Road Trip – Morocco
After driving ourselves around Spain for three weeks, we decided to take the less stressful option in Morocco – so we hired a driver through Authentic Morocco. This company also booked all our accommodation for the nine day tour, which we were able to customise to our interests. I was keen to fully immerse myself in the old Morocco, complete with stays in Riads in Medinas, rather than in western style hotels. And, of course, hubby wanted to try and fit in a game of golf or two.
Our arrival by ferry from Algeciras, Spain, was a little unsettling, since we expected to disembark in the port of Tangier, just a short walk from our chosen hotel. However the ferry docked in the new Tanger-Med port 40 kilometres away and we were then transferred to the city by bus. We had been warned about “tour guides” touting for business with newly arrived tourists and they certainly were in our face the moment we stepped down from the bus. However we were so disoriented and had no idea if we were anywhere near our hotel, we allowed one guide to lead us to the hotel just to be safe.
The Hotel Continental’s big claim to fame was that Winston Churchill and various famous writers, musicians and artists had stayed there. Five minutes from the old port and in the heart of the Medina, this now faded 19th-century building is classed as a National Heritage site. Views of the sea or the Medina can be seen from all of the rooms and lounges, while traditional mosaic tiles, cedar marquetry ceilings and huge chandeliers decorate public areas.
The decor is typically Arabic – tables, lamps and rugs in that style in all rooms and hallways. It has several terraces also with stunning views. Once we had settled a bit we obtained a map from the concierge and decided to navigate the old medina on our own.
Tangier, founded in the 5th century BC, has an old area as well as a new section of the city. It is a cosmopolitan city, due to its location on the Straits of Gibraltar, its status as an International Zone in the mid 20th century, and its role as a major trading and tourist port. Although Arabic is the most commonly spoken language, French is also widely spoken, since Morocco was formerly a French colony, as well as Spanish and some English. Just east of Tangier is the Spanish protectorate of Ceuta. Further south I would need to rely on my French to communicate with the locals.
Stopping to check the map frequently really marked us out as easy targets. Mistake number one – soon we were trying to fend off another “guide” who would not take no for an answer. We kept telling him we would manage on our own, but he walked alongside us anyway telling us various snippets of information and recommending shops to stop at along the way. He was obviously wanting us to buy something so he could earn a kick-back. Eventually we had had enough of this, so asked him to show us a restaurant where we could stop for dinner. Once we were settled at a table, he sat with the owner at another, waiting for us to finish. We told the owner we did not want him to wait, but the “guide” wouldn’t leave us until we got out our wallets. That was mistake number two. Both Vin and I opened wallets at the same time to find a small note to get rid of him. This was our first transaction with Moroccan Dirham, so we were not sure what to choose. He reached over, grabbed both 100DH notes from our hands and took off! We later calculated we had “paid” him the equivalent of twenty-five dollars!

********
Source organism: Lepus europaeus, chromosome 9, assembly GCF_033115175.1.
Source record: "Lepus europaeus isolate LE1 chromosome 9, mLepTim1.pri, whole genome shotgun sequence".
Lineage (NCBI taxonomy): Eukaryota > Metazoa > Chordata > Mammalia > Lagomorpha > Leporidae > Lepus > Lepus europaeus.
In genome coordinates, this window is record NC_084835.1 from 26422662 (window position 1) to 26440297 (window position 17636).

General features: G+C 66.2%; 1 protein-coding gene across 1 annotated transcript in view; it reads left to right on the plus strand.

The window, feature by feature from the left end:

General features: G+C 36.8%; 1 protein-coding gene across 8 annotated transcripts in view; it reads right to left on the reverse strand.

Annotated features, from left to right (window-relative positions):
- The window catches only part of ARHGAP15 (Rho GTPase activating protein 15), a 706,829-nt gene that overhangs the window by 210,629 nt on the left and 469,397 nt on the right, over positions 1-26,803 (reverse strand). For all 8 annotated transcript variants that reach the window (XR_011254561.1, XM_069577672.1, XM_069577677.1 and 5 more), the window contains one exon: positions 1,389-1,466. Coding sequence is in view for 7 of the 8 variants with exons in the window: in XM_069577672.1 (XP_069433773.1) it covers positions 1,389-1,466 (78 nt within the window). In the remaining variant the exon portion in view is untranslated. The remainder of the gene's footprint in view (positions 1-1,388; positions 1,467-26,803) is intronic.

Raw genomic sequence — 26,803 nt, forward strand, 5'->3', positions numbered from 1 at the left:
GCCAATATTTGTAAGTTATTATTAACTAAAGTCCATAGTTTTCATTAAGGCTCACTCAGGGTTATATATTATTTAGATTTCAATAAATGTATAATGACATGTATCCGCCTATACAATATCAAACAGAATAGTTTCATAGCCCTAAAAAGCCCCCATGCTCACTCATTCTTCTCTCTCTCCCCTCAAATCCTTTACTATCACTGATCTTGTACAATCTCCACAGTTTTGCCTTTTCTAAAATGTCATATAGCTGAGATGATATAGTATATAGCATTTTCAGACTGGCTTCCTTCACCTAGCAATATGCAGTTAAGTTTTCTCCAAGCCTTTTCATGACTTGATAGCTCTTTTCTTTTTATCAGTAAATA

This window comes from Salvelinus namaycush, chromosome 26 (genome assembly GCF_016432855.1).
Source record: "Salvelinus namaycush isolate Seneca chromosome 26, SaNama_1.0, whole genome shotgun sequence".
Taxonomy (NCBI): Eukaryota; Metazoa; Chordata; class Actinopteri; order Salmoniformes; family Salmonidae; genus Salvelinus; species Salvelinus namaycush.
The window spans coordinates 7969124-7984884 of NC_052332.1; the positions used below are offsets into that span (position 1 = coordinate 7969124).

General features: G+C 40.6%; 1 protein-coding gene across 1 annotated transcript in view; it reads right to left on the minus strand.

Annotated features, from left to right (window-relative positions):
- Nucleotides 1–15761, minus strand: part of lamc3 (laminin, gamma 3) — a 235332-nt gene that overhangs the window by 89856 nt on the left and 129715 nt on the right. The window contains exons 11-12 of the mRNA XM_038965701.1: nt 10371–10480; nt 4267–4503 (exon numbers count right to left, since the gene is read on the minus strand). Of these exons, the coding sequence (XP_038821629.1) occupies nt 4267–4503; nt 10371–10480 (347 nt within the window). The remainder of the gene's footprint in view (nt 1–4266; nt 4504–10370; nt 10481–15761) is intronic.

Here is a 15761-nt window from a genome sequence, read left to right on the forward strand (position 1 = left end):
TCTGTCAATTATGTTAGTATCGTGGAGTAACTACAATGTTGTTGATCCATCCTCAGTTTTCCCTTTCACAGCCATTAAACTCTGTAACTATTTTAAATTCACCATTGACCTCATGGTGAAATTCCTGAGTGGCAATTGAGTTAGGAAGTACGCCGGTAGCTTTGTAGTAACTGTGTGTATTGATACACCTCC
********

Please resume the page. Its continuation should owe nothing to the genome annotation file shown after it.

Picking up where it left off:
That was not a good introduction to Morocco, but it taught us first hand how to be careful for the rest of the trip. As the sun set the crowds came out to wander around the shops and restaurants. at last we were left to ourselves to mingle among them. Next morning we were to be met at the hotel by our driver for the next week who would follow the route we had chosen.
The plan was to drive from Tangier to the “blue town” of Chefchaouen. From there the next stop was Fes for two nights, Meknes, Rabat and Casablanca, and then on to Marrakech. Here we would have a free day without a guide while Vin played golf, and then a new driver would take us south-east towards the desert to Ouarzazate, the town made wealthy by the film studios based there. Near there, we were booked to stay in a converted Kasbah or fortress. After sightseeing at another kasbah on the way back to Marrakesh, we would make the return journey by plane to Madrid, Amsterdam, Kuala Lumpur and finally home to Melbourne.
- Moroccan Explorer: Imperial Cities to Desert (telegraph.co.uk)
- 8 of the best up-and-coming travel destinations for fall (businessinsider.com)
- 10 amazing adventures in Morocco (telegraph.co.uk)